The history of yeovil

Provost, Portreeve and Burgesses

Early town government


There are very few records regarding the early establishment of the borough of Yeovil or its administration. In Georgian times most of the town's charters and other records were deliberately destroyed when it is said that three cartloads of "old writings" took three days to burn. Further town records were lost when the Tolle Hall or Court Chamber which belonged to the burgesses, an early form of town hall in the Borough, partially fell down in 1780.

Nevertheless, the establishment of Yeovil was hinted at in the Domesday Book of 1086 in which twenty two men held messuages, later called 'the Tenement', and later still formed the borough of Yeovil. However 'the Tenement' remained incorporated within the holdings of William d'Eu that would later become the Manor of Hendford.  Under the Normans the privileges previously enjoyed by the Tenement were severely curtailed. However by 1138 Maud, queen of Henry I, was endowed with Yeovil including the Tenement which she placed under the rectors of St John's. With this came restoration of some of their pre-Conquest rights and the Tenement was described as "of the Liberties of the Church of Yeovil."

Yeovil was a borough 'by prescription', that is to say by long usage and custom and similarly its market and fairs were also prescriptive and were held by custom and not set up by a grant or charter. Nevertheless the 'Tenement' was still within the manor of Hendford and, to a degree, still came under the auspices of the lord of the manor. In August 1205 King John passed through Yeovil and that same year gave the town its first known charter under which Yeovil's Sunday market, a relic of pagan days, was changed to a Friday which clashed with the market held in the 'Tenement'. The problem, of course, came down to money; since the rector received market tolls and fees from the Tenement market while the lord of the manor of Hendford received market tolls and fees from the town's market. Bad feeling followed for the next two centuries but erupted almost straight away for in 1219 Walerand Teutonicus, an 'absent' Rector of Yeovil, brought a suit against Sir John Maltravers for the rights of the Church. The decision of a special court held at Ilchester found in favour of the Rector providing that any income from the Tenement go to the Church and not personally to the Rector.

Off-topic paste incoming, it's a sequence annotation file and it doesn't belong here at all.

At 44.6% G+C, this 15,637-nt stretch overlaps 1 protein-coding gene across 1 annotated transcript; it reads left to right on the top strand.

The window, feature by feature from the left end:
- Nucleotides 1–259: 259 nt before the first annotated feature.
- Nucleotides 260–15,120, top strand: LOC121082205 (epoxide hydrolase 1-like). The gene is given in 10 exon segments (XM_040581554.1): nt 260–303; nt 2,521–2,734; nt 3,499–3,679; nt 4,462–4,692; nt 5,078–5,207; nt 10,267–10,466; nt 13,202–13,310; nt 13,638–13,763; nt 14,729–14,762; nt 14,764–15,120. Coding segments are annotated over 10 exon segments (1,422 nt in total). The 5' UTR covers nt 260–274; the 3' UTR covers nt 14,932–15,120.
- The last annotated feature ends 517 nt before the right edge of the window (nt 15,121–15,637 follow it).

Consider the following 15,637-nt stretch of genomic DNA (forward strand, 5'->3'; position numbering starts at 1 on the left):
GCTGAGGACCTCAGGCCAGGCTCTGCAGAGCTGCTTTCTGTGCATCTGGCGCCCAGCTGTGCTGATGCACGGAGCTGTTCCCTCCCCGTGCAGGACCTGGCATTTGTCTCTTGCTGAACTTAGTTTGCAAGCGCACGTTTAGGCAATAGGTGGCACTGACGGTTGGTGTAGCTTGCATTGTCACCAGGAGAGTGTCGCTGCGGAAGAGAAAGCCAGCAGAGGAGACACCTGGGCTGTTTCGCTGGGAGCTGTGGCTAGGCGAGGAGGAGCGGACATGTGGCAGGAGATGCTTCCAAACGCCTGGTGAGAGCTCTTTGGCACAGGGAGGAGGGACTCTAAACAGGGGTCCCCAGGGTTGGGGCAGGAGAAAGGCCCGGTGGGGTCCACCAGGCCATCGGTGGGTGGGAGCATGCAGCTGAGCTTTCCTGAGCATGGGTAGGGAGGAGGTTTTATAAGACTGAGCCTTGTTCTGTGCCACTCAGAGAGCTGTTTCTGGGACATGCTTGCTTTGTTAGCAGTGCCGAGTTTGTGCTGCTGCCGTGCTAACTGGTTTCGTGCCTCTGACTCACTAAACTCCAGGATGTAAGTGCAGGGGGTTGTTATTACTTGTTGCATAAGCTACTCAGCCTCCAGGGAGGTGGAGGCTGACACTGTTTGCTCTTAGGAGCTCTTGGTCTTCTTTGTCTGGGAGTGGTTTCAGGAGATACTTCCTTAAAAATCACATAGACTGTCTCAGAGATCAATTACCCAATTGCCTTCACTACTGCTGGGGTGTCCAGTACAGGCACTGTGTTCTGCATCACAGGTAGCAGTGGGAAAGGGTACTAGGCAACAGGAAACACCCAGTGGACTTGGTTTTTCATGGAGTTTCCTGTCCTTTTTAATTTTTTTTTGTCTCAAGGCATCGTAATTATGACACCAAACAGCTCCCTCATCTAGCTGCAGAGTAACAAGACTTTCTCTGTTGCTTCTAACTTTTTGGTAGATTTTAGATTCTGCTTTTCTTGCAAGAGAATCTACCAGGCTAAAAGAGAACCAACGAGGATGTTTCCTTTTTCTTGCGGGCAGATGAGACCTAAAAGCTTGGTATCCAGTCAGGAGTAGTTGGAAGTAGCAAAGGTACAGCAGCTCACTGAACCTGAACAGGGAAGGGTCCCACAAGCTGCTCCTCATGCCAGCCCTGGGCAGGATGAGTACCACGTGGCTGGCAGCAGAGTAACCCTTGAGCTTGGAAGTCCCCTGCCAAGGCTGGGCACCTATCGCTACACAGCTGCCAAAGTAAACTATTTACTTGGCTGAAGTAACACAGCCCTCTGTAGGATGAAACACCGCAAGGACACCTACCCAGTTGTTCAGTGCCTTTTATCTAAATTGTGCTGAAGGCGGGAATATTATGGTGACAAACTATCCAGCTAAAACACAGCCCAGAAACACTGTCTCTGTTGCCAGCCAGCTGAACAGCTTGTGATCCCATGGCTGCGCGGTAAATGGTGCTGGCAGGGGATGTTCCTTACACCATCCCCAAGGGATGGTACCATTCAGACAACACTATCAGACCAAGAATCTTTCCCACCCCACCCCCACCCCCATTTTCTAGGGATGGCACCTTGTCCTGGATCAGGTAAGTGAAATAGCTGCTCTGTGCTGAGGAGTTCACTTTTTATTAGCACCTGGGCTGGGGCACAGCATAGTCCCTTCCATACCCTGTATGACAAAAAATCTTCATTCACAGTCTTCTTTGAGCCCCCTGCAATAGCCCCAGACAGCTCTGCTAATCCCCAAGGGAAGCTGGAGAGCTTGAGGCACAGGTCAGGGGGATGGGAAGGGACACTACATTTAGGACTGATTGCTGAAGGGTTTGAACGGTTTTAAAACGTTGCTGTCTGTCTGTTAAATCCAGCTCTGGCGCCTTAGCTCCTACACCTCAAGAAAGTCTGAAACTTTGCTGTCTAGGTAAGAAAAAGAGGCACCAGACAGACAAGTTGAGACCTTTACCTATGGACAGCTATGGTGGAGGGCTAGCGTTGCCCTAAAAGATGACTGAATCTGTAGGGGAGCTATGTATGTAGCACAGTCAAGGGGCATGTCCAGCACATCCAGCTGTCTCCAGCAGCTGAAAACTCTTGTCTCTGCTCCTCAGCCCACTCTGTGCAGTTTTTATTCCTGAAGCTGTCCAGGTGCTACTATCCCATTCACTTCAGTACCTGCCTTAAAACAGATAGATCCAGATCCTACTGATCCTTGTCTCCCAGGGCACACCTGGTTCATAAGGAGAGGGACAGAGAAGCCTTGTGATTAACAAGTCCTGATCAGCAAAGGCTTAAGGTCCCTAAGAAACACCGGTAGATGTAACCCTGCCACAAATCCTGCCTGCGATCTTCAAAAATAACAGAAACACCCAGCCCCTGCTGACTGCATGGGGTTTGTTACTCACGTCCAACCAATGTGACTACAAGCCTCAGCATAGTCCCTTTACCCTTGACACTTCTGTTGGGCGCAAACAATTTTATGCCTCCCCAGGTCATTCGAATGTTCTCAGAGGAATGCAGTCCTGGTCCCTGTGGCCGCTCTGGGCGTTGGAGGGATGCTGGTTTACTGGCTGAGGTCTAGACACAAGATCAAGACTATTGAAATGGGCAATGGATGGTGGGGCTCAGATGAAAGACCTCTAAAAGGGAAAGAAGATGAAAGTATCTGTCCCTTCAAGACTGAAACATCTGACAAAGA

In 1305 an agreement was reached in a court at Somerton between Robert de la More, Parson and Lord of Yeovil, and the Burgesses of Yeovil - recorded as such for the first time. So, by 1305 the original twenty two messuages of the Tenement had become the "Free Borough of Yeovil". With this came certain rights such as the continued right to elect burgesses and, from within their number, annually elect a provost albeit with the veto of the Parson, as lord of the manor, rather than the provost being nominated by the lord as previously. The agreement also decreed that each burgess should attend the three-week Court or at the Parson's Portmote - the Portmote being a court of an English borough but also simply meaning a town's administrative assembly.

"Freedom was attained, and not the least of it was that the ancient liberties were recognised and confirmed. The burgesses were exempted from feudal taxes and aids, and they were allowed to decide their own quarrels in their own tribunals. The Sheriff could not arrest there - a phrase of very significant meaning to the medieval boroughs - and they no longer had to attend the Hundred Court." (Goodchild, 1954)

A burgess originally meant a freeman of a borough but later came to mean an official (either elected or non-elected) or the representative of a borough in the House of Commons. It was derived from the Old French word burgeis, simply meaning "an inhabitant of a town". In Yeovil the burgesses were successors to the original twenty two freemen recorded in the Domesday Book of 1086. They had the right to elect a portreeve, subject to the approval of the lord of the borough. Together they formed a 'Commonalty', and claimed to be a Corporation by prescription: it had existed from time immemorial.